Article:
About the Artworks and Artists
Here and Now/Glacier, Shard, Rock is a sculptural billboard adjacent to the Harlem Meer that invokes and blends contrasting topographic and anthropologic histories of Central Park through shifting images of a glacier, a Seneca Village pottery shard, and rocks.
While many of us would like to believe that Central Park has been, and forever will be, a timeless paradise, Karyn Olivier’s work elegantly reminds us of the constantly mutable nature of the Park and its history. Sited on the banks of the Meer, a lenticular signboard displays an animated collage of images — a glacier, a pottery shard from an historic Central Park settlement and an image of the contemporary landscape — that seem to appear and disappear as the viewer adjusts perspectives. Together, these images provide a vision of the park’s past, present, and future.
Seneca Village was a significant Manhattan settlement founded by free black property owners in 1825. Its African-American, Irish, and German residents were displaced when the city claimed the right of ’eminent domain’ to purchase their properties and develop the Park for public use in 1857.
Special thanks to Cynthia Copeland, Nan Rothschild, and Diana Wall at the Seneca Village Project for granting access to the excavation archive.
PATH AROUND HARLEM MEER EAST SIDE OF PARK NEAR 106TH STREET ENTRANCE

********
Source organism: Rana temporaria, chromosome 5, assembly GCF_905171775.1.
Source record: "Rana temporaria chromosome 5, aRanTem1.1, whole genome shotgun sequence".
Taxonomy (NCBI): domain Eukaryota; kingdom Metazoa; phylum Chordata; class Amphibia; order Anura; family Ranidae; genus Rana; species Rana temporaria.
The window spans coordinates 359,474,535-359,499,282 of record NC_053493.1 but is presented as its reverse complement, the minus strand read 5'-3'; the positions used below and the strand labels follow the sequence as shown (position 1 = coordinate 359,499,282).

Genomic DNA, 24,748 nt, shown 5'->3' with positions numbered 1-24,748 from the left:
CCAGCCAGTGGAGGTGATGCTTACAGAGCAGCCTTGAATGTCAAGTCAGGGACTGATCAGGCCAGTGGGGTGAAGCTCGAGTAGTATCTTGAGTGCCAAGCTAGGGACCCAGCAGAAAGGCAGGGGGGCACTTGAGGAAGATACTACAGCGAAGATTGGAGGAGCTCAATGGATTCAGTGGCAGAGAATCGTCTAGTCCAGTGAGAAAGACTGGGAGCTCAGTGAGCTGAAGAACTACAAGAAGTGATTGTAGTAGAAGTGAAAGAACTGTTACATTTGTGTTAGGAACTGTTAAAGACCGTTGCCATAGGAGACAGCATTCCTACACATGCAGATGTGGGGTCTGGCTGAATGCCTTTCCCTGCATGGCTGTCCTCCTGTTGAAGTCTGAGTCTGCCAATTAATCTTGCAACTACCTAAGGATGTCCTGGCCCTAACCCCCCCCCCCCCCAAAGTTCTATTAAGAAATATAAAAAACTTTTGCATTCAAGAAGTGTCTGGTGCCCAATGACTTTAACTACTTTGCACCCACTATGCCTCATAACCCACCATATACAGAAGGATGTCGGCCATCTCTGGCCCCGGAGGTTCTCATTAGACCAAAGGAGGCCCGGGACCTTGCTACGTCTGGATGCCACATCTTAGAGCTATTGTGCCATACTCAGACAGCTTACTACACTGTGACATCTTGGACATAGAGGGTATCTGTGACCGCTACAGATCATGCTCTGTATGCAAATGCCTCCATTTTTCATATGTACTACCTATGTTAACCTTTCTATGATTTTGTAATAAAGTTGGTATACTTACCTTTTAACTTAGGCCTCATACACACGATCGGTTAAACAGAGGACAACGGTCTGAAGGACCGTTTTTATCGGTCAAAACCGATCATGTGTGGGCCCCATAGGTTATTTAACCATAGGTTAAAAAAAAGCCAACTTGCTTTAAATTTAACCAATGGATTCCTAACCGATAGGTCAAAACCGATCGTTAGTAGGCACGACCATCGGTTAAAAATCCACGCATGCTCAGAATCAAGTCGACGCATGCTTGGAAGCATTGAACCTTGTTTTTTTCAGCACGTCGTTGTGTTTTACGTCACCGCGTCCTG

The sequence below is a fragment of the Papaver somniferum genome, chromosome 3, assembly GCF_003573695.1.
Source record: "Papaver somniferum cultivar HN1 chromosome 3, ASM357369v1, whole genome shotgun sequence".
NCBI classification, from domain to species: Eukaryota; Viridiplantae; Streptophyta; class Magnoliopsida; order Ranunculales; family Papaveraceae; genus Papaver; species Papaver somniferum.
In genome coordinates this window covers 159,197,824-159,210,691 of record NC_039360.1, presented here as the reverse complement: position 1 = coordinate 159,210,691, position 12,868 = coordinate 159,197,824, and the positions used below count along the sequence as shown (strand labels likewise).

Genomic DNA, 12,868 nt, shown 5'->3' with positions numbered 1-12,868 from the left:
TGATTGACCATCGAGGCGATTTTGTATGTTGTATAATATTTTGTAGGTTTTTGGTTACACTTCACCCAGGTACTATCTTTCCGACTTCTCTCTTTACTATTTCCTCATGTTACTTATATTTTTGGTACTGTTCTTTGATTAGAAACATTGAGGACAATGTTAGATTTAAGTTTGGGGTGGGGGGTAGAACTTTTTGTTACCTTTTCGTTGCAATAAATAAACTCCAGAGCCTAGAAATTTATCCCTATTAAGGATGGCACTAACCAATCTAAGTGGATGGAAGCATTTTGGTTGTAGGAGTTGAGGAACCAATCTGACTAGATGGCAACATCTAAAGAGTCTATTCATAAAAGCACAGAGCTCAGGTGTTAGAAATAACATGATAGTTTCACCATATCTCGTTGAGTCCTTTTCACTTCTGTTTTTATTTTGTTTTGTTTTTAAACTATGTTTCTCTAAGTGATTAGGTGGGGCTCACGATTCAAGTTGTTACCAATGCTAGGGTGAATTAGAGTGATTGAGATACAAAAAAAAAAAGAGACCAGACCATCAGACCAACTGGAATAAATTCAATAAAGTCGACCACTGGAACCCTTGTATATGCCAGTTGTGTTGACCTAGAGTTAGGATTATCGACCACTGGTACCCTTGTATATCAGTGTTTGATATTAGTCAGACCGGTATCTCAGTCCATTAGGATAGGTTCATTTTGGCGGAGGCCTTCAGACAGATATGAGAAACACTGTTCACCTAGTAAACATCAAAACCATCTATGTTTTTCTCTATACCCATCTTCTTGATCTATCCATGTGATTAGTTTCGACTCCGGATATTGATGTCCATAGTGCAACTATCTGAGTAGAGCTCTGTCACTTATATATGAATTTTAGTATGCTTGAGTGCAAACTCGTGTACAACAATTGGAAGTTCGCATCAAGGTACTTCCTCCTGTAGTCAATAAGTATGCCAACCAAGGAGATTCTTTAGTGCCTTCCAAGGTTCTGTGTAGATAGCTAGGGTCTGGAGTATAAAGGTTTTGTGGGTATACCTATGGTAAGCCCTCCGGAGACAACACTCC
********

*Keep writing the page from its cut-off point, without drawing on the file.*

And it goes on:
ABOUT KARYN OLIVIER
Photograph courtesy the artist
Karyn Olivier is best known as a large-scale installation artist whose work manipulates ordinary spaces and everyday objects, intervening in “blind spots” to alter our perceptions of fixed forms and narratives. Olivier’s discrete rearrangement and dislocation of familiar subjects shifts our experience, asking us to reconcile memory with the present moment, and collapsing past, present and future. At times, this shaping/shifting of spaces allows the public to claim, reclaim or define a site in a new way. Olivier’s work often deals with themes of public and private space, and a collective nostalgia connected to shared social and physical experiences. The work sometimes asks for public participation—a kind of corroboration with the audience, creating temporary monuments that commemorate fleeting moments.
OPENING MAY 15, 2015
CENTRAL PARK’S NORTH END
FRIDAYS & SATURDAYS 12-6PM
THROUGH JUNE 20, 2015
NOTE: PARTS OF THE EXHIBITION MAY
CLOSE IN THE EVENT OF HEAVY RAINFALL.